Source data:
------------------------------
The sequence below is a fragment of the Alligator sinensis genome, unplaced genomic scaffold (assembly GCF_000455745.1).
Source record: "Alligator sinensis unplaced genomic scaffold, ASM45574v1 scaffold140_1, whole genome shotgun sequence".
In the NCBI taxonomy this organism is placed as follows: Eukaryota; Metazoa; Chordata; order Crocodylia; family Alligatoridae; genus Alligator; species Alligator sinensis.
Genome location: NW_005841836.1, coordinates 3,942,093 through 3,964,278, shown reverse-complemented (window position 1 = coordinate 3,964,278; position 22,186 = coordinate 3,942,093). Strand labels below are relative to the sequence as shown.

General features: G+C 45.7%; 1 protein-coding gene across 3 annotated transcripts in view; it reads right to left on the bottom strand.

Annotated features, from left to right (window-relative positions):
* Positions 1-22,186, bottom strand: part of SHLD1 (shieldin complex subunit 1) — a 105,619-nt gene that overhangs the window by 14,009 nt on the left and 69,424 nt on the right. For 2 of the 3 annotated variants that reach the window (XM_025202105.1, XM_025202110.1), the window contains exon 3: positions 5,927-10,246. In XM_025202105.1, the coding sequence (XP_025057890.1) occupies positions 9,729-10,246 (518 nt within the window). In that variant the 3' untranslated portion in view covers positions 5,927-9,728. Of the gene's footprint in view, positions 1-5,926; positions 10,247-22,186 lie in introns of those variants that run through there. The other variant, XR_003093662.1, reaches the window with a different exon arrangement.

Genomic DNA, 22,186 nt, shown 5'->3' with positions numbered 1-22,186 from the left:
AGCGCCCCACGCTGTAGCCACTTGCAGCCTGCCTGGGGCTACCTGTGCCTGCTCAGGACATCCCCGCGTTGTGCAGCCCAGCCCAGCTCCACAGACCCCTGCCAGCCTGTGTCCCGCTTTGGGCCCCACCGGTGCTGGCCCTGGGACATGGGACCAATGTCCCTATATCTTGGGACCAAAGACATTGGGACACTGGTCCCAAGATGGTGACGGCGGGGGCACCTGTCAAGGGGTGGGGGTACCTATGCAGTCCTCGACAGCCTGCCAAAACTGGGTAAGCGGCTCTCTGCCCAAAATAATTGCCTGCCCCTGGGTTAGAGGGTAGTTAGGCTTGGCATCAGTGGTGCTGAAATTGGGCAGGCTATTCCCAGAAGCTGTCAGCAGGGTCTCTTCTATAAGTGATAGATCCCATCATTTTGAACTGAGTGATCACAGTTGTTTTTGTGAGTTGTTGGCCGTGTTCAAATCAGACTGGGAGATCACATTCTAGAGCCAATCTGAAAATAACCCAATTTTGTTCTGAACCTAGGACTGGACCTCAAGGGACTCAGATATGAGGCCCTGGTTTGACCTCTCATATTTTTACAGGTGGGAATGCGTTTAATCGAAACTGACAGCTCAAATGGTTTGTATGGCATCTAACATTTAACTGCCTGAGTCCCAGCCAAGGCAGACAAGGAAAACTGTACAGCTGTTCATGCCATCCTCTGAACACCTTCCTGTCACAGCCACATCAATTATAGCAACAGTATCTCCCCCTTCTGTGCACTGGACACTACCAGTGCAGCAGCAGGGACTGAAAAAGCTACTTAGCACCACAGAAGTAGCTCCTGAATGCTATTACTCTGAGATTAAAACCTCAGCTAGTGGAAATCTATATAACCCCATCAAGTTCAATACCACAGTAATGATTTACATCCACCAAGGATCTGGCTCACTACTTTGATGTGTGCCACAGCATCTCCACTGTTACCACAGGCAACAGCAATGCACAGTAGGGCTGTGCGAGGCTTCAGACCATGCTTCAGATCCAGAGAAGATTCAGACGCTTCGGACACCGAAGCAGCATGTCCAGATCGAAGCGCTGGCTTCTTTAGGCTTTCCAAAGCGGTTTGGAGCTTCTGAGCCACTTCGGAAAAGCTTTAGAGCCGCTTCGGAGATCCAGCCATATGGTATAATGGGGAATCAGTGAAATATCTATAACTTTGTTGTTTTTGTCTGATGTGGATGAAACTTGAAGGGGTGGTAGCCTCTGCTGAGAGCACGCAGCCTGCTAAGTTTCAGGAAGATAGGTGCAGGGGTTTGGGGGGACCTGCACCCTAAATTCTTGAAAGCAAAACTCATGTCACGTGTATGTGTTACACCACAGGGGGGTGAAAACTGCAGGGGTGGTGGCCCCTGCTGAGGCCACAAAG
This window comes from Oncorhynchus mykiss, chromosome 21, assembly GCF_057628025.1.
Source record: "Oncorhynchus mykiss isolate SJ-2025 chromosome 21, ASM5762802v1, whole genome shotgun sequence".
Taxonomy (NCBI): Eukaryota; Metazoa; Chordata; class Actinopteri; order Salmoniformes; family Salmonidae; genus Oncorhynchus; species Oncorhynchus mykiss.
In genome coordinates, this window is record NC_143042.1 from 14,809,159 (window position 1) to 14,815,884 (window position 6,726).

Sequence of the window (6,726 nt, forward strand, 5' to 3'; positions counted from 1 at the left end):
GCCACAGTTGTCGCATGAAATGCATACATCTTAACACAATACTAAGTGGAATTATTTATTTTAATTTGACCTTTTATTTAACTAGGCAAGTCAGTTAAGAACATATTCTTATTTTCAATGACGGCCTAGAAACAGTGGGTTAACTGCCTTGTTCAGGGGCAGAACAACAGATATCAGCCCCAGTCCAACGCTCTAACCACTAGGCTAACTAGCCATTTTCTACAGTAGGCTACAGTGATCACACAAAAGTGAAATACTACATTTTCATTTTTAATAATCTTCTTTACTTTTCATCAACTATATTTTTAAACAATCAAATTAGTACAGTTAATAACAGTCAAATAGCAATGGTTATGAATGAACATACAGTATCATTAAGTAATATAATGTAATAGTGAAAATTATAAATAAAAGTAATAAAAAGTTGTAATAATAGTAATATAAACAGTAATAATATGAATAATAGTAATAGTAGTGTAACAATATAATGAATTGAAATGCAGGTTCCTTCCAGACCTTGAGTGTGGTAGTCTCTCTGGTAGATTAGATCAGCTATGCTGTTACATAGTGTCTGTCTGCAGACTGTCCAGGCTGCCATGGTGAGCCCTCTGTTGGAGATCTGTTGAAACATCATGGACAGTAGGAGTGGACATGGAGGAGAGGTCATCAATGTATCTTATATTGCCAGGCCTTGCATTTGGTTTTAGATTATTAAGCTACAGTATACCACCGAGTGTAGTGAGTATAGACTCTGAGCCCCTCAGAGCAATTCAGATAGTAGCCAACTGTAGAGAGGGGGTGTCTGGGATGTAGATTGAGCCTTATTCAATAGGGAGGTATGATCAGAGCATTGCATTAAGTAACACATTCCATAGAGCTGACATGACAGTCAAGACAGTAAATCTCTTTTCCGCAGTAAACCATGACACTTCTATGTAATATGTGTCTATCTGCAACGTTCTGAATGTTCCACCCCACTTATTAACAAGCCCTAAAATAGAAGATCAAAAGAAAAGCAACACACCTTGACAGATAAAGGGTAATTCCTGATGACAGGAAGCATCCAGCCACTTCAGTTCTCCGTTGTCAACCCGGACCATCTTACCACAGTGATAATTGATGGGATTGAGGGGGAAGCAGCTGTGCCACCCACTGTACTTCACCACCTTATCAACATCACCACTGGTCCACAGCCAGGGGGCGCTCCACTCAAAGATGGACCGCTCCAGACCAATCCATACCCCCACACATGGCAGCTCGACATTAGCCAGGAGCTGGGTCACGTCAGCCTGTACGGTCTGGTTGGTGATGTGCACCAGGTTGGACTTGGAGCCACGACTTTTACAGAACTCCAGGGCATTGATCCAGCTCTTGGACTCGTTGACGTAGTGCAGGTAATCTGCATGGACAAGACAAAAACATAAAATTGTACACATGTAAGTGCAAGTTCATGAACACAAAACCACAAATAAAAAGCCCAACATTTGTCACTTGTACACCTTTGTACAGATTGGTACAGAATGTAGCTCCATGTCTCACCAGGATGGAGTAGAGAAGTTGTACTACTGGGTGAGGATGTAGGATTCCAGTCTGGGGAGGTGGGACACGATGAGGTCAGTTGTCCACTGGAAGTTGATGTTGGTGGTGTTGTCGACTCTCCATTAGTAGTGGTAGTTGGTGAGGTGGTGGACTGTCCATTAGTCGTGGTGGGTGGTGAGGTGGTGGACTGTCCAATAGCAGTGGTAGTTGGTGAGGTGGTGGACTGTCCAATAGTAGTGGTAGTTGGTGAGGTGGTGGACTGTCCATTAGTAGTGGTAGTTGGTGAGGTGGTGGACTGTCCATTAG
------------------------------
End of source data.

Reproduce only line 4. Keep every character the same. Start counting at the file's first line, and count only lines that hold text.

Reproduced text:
Genome location: NW_005841836.1, coordinates 3,942,093 through 3,964,278, shown reverse-complemented (window position 1 = coordinate 3,964,278; position 22,186 = coordinate 3,942,093). Strand labels below are relative to the sequence as shown.